We all have habits we wish we could change, but personal growth is hard and we often fall back into old ways. What if there was a way we could rewire our behaviour from the inside out?
The term “brain hacking” was created based on a simple premise: Our brain is just one huge computer. It can be rewired, upgraded, and hacked just like a PC. However, brain hacking actually refers to the application of techniques and/or technologies to affect an individual’s mental state, cognitive processes or level of function.
This practice is typically reported on in a negative fashion: It’s tech insiders and Silicon Valley big wigs invading your grey matter to get you hooked on their products. It’s dopamine gaming, notification overload, and phone addiction.
But what if we could use it to our own advantage? What if it’s just a tool, and we can harness it for good habits instead of bad ones?
In fact, an alternative approach to “hacking your brain” is to develop mindful practices and habits to help with stress relief and coping. Dr. Karolien Notebaert in her TED Talk “Hack your own brain” describes brain hacking as the capacity to better manage ourselves and meet our full potential.
Instead of considering brain hacking an evil, it could actually be a way for us to create consciousness and openness to grow. Hacking our brains is a way to embrace the power within each of us to unlock our talents, capacity and skills with better habits.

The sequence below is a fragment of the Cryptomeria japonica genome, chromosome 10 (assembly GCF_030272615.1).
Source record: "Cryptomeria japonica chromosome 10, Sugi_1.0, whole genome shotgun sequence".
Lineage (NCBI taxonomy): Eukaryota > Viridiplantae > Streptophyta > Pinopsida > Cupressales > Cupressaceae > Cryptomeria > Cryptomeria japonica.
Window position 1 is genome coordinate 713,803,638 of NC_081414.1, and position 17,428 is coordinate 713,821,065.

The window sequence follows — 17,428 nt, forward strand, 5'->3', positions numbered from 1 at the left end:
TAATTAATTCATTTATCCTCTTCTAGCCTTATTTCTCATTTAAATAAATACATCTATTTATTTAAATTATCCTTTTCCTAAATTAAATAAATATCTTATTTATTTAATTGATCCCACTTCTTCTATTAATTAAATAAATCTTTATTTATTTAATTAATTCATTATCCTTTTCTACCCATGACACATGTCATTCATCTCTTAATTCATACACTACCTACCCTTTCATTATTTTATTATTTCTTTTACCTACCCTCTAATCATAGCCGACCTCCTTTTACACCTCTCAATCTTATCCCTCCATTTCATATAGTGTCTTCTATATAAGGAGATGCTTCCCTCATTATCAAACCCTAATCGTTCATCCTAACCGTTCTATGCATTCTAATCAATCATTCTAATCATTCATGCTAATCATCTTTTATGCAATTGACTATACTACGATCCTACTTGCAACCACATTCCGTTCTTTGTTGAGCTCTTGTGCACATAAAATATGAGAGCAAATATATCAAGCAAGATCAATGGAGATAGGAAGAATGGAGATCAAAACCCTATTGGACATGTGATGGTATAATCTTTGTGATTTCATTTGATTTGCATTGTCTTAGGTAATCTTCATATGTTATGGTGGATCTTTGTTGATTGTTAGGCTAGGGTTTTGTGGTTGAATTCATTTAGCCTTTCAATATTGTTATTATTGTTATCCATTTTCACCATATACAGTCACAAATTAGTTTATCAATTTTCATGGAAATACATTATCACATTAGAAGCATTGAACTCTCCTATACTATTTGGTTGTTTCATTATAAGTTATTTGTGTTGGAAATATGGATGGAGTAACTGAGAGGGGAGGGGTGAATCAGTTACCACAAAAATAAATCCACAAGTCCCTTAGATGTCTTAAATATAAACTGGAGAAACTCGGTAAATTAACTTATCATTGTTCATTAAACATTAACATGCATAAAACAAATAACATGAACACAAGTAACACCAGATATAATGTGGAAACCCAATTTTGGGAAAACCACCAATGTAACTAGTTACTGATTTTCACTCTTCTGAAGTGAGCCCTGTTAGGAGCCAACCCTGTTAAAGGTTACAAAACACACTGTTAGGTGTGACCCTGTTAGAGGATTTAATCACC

Habits are the process by which activities that would usually require willpower become automatic. In order to form better or new habits, you need to condition your brain through a process that lets you map out your actions and visualize the results.
How to hack your own brain for better habits
1. Choose a behaviour
The first step is deciding on which new habit you want to nurture. What do you want to make into a habit? Do you want to become a gym rat? Read more books? It’s best to start small by choosing one specific habit or behaviour you want to work on so you do not get overwhelmed.
2. Set a conditioning period
This will be a set amount of time in which you focus solely on building up your chosen habit. Scientific studies show this period is approximately 66 days. Start by committing to a specific timeline, for example, a month. Making it through this initial conditioning phase and honing your discipline during that time makes it much easier to sustain the new habit. It also allows you to track your progress and adjust your plans as you move forward.
3. Practice the new habit daily or set a schedule
It is imperative that you practice and nurse your new habit every day. For habits that require rest like going to the gym, practice active rest by setting aside time to stretch, walk, or do yoga. Consistency is key when it comes to changing your lifestyle and behaviour. Establishing a routine and a timeline for engraining this new habit in your brain makes it more likely for the learned behaviour to stick.
4. Focus on doing more, not less